Getting Scared In Dracula’s Chamber
As we descended the steep concrete steps to the underground world we were about to immerse ourselves in, a shiver of fear intertwined with excitement rippled through me. We paid our entry – making it further than the couple in front of us who had decided they couldn’t hack it – and I couldn’t help but think about how horrible a job it would be to sit in a dark, cold cave all day.
And then we were inside, deep in the caves below the castle.
It didn’t start out too scary . In fact, it was quite a nice, bright, educational walk. Until suddenly it wasn’t bright anymore. We had reached a cross roads. We could either carry on down a dark passageway, or enter into a pitch-black maze.
The entrance to the maze stated that ghosts of the many people who had died down here haunted the corridors. Visitors have reported feeling the temperature suddenly plummet and the ghosts of people from days gone by have brushed along side them in the darkness. M was going into the maze whether I liked it or not so I had no choice but to follow. I gripped his hand tightly as he held onto the rope that guides you around. I breathed a sigh of relief when we caught up with the family in front. The dad had a torch so I put my phone flashlight on and pressed it hard against my side to shield it until my fear got the better of me and I needed the sweet relief of a little bit of light – much to M’s annoyance.
We made it out of the maze without any brush with ghosts but the corridors now seemed darker than they were back at the beginning. We pushed on forward, stepping in shallow puddles and weaving our way around many pillars creating crossroads designed to make you feel lost and spooked. We could hear voices echoing around the walls but didn’t often bump into other people.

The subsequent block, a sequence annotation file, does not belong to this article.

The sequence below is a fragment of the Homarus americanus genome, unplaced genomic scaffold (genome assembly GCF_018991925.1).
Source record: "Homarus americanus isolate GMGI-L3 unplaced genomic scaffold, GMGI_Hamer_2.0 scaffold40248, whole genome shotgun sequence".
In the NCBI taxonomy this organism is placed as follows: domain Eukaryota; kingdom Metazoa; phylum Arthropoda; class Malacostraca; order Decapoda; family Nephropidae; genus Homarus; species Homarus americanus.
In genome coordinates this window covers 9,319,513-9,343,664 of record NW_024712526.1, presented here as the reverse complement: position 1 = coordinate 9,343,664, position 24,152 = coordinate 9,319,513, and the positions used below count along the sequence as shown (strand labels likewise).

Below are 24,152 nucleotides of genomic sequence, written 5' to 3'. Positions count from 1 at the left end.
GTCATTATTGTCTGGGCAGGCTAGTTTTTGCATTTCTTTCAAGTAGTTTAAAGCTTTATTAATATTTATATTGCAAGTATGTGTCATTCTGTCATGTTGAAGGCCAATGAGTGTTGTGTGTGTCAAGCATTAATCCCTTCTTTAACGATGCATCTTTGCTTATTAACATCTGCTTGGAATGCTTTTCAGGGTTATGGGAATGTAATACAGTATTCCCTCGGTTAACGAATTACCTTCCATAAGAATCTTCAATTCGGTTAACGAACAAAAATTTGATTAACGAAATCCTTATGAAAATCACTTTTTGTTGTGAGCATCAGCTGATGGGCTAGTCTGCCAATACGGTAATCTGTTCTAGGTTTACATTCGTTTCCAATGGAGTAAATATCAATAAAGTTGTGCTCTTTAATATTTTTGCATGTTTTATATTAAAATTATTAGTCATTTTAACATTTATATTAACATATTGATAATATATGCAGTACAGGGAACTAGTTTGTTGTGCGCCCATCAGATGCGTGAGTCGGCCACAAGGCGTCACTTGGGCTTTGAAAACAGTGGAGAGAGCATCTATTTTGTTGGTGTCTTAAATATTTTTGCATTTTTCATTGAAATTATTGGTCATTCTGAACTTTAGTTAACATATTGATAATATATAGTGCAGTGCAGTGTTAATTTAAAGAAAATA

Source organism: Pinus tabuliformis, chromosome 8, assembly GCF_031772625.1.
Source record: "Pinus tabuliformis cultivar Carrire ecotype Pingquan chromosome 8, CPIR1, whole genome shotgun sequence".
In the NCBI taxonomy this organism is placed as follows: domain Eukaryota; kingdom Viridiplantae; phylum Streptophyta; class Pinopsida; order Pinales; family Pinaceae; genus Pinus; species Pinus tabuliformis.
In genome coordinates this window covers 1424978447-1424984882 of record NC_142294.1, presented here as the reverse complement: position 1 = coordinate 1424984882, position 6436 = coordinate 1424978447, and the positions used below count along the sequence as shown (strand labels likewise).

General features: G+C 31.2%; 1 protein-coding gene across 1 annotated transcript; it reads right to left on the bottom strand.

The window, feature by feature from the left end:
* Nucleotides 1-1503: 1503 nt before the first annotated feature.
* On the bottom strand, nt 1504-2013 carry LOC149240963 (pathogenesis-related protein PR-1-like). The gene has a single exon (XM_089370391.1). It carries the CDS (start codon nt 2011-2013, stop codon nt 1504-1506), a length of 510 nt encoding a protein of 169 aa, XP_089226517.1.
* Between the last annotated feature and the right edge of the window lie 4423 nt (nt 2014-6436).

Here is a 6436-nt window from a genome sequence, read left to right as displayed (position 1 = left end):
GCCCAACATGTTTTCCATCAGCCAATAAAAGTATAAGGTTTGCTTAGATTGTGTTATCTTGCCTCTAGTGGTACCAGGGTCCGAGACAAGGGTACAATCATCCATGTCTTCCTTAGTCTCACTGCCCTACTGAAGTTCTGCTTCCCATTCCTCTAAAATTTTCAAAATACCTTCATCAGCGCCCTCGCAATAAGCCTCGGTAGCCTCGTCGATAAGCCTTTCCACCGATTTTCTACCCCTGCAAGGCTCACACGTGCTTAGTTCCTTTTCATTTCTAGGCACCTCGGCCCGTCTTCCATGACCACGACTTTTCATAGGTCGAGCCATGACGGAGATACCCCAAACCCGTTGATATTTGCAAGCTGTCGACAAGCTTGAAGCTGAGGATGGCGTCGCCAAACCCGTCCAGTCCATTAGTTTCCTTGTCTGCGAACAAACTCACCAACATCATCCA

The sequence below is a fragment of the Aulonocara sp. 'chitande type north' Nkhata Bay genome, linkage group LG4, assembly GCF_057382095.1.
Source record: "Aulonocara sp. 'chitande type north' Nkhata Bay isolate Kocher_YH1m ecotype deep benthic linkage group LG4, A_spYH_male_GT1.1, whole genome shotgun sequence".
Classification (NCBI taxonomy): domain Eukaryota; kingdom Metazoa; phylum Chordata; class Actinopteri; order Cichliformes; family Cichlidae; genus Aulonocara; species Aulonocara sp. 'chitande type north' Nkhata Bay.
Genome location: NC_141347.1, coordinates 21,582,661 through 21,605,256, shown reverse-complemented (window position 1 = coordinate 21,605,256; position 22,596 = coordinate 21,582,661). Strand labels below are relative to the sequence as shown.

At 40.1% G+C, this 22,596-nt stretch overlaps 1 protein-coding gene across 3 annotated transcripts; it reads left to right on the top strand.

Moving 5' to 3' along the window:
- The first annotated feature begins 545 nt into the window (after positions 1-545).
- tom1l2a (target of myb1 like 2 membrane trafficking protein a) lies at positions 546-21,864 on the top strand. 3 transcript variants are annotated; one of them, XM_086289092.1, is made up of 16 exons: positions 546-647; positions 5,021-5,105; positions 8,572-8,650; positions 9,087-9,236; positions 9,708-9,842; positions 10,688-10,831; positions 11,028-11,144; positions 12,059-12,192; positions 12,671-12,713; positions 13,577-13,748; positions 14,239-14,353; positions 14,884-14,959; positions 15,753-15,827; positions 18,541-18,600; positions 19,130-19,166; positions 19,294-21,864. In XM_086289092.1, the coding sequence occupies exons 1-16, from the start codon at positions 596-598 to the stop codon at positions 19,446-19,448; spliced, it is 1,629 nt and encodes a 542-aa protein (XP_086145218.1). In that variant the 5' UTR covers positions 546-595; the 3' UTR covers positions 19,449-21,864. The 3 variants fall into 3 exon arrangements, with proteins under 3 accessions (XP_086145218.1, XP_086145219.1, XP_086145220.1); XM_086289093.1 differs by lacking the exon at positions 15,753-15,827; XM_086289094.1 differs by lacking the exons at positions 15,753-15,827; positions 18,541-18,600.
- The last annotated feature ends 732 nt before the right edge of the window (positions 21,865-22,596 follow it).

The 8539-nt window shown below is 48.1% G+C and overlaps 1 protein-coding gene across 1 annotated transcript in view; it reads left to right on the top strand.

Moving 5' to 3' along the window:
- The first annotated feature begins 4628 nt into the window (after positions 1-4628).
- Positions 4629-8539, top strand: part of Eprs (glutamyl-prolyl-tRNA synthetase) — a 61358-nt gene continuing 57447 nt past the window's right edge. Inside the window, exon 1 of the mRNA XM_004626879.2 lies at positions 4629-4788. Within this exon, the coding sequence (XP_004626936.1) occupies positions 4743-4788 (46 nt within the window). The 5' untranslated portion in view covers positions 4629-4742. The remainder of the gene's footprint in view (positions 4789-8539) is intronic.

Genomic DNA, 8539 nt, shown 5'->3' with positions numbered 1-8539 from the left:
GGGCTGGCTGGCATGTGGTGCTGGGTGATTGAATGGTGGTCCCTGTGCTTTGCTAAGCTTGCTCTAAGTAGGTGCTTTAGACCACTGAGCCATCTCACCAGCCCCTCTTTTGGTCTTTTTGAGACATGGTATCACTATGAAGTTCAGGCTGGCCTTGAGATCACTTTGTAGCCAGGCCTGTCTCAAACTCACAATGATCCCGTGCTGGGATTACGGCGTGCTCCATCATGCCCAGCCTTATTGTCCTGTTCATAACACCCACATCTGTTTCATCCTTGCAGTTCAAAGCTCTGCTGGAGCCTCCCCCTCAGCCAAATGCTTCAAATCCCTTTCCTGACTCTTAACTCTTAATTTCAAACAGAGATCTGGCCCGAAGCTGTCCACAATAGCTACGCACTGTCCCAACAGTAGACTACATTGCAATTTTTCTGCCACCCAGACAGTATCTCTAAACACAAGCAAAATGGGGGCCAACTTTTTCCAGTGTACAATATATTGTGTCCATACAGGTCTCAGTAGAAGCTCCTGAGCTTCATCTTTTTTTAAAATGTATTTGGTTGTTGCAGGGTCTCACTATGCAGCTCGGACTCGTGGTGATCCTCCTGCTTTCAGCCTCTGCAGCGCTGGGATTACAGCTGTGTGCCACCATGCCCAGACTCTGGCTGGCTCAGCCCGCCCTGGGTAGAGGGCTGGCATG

We decided to follow the sound of atmospheric, classical music and found a narrow corridor with wax figures placed to look like they were performing an opera. The educational signs (almost unreadable due to the darkness) told us the caves used to be used for performances put on by people driven underground. Coming from a city which is also home to an underground cave town, I was fascinated.
At the other end of the corridor were low, blue lights which lead us into another dark corridor – one filled with smoke and the smell of burning oil. I squashed down the panicked thoughts that we were going to die when I noticed the oil burning lanterns hanging on the walls. As we descended down the path the smoke was getting thicker, the route was getting more winding. Eventually we stopped at the middle of a medieval looking stone circular room with pathways leading off in every direction, and a tombstone and stone body lying in the middle.
Choosing the corridor thickest with smoke we hurried on down it. The music was getting louder, the visibility getting worse and worse until putting on a flashlight made seeing anything impossible. We had to feel our way through the smoke and darkness. I closed my eyes momentarily, unable to cope with the fear building up inside me.
Another crossroads – one way was inexplicably darker than the way we had just come, and one way was filled with blue light. We tried to go on down the one too dark but, very soon the fear got too much for both of us to bear and we turned back around. We then let the blue light guide us towards Dracula’s tiny cell, and the thin cage Vlad Tepes was forced to spend his ten years of imprisonment in. The metal was moulded to his body and left no room to move or sit down. A flash from someone’s camera revealed a barred wall in front of us, invisible in the darkness. Behind the bars stood spikes with severed heads mounted on top.
A chill went down my spine as the significance of where I was standing sunk in. This place of infamy. The place I’d read about so often. A fearful place, familiar from the legends of Eastern Europe.
Then the chill got stronger and I suddenly realised I was terrified of vampires and scarpered on out of there.
We started our trek to the exit, following arrows which suddenly stopped or spun us round back in the direction we had come. I realised then that they weren’t there to be helpful but they were there to add to the disorientation and spooky atmosphere. Occasionally the walls gave way to cut-outs revealing statues of severed heads of long-dead people of note. Eventually the darkness gave way to more light, and then even more light and finally, we were descending the steps into the rainy afternoon again. Squinting, we stood at the door way trying to regain out sight and get our heart rates back to normal.
All I could think to say was ‘thank god we didn’t do that at night with nothing but an oil lamp for guidance!’, to which M helpfully replied “yeah, because it would have been so much darker at night”.
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